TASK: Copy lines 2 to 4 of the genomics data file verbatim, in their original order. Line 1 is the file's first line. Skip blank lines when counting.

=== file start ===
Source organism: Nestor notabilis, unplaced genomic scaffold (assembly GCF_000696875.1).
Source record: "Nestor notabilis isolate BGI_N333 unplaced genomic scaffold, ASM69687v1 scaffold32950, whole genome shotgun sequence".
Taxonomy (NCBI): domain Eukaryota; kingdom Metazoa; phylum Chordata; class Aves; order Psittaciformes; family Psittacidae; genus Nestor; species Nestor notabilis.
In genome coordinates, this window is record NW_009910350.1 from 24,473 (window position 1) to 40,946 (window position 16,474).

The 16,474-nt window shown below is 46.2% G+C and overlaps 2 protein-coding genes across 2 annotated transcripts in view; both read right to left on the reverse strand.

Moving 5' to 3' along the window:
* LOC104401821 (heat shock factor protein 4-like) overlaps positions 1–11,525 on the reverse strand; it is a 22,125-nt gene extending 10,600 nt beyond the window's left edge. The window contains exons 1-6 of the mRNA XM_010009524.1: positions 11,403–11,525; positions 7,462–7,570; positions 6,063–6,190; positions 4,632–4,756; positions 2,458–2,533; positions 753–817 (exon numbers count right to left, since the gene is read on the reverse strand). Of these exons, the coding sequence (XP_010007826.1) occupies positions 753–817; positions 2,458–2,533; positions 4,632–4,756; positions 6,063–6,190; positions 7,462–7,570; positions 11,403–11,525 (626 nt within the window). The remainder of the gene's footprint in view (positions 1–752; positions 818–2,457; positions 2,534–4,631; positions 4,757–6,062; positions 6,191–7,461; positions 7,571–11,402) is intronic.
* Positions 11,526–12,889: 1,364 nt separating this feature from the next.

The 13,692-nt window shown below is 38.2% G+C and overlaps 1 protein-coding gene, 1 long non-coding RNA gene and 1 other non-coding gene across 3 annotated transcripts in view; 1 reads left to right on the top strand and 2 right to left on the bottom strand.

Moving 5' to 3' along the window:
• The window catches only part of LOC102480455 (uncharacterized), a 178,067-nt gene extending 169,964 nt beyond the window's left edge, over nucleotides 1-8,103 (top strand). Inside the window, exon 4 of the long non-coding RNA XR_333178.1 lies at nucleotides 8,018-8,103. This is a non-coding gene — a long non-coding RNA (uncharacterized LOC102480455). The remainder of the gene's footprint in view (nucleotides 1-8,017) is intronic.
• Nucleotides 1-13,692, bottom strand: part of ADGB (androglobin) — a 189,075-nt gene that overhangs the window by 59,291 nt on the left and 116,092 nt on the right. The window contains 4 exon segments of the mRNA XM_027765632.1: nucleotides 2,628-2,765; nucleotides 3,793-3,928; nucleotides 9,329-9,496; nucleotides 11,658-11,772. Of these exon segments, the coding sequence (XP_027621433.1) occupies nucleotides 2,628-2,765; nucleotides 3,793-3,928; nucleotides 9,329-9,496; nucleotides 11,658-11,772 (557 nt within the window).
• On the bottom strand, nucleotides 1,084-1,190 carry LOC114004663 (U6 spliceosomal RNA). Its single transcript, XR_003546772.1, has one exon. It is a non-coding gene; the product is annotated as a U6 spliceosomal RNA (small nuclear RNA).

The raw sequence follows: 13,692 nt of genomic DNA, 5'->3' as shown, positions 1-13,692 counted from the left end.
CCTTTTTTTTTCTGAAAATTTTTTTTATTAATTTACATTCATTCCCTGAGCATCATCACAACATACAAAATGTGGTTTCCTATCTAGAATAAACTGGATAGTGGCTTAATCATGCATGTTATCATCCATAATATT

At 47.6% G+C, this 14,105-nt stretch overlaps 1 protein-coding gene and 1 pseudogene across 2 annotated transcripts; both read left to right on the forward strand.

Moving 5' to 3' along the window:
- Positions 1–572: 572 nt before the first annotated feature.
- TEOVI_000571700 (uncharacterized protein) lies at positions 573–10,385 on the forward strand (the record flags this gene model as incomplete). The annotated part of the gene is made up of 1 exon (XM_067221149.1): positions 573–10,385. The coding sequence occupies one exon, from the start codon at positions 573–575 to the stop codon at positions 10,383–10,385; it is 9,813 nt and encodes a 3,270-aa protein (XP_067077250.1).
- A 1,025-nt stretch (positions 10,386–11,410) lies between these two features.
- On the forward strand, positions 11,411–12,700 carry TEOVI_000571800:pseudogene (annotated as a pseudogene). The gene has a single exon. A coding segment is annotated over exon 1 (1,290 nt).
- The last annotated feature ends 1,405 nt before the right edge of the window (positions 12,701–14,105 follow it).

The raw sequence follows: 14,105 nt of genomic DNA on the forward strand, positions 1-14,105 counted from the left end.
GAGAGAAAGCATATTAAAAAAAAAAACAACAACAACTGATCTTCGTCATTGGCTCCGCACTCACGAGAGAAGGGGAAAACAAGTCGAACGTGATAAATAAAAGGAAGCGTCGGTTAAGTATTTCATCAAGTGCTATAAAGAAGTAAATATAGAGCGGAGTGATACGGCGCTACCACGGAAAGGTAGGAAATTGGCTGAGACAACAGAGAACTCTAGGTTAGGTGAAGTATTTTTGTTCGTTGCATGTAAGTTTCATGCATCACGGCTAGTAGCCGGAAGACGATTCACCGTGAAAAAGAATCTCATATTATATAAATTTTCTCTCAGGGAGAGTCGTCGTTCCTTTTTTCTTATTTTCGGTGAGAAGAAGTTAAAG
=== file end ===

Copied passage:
Source record: "Nestor notabilis isolate BGI_N333 unplaced genomic scaffold, ASM69687v1 scaffold32950, whole genome shotgun sequence".
Taxonomy (NCBI): domain Eukaryota; kingdom Metazoa; phylum Chordata; class Aves; order Psittaciformes; family Psittacidae; genus Nestor; species Nestor notabilis.
In genome coordinates, this window is record NW_009910350.1 from 24,473 (window position 1) to 40,946 (window position 16,474).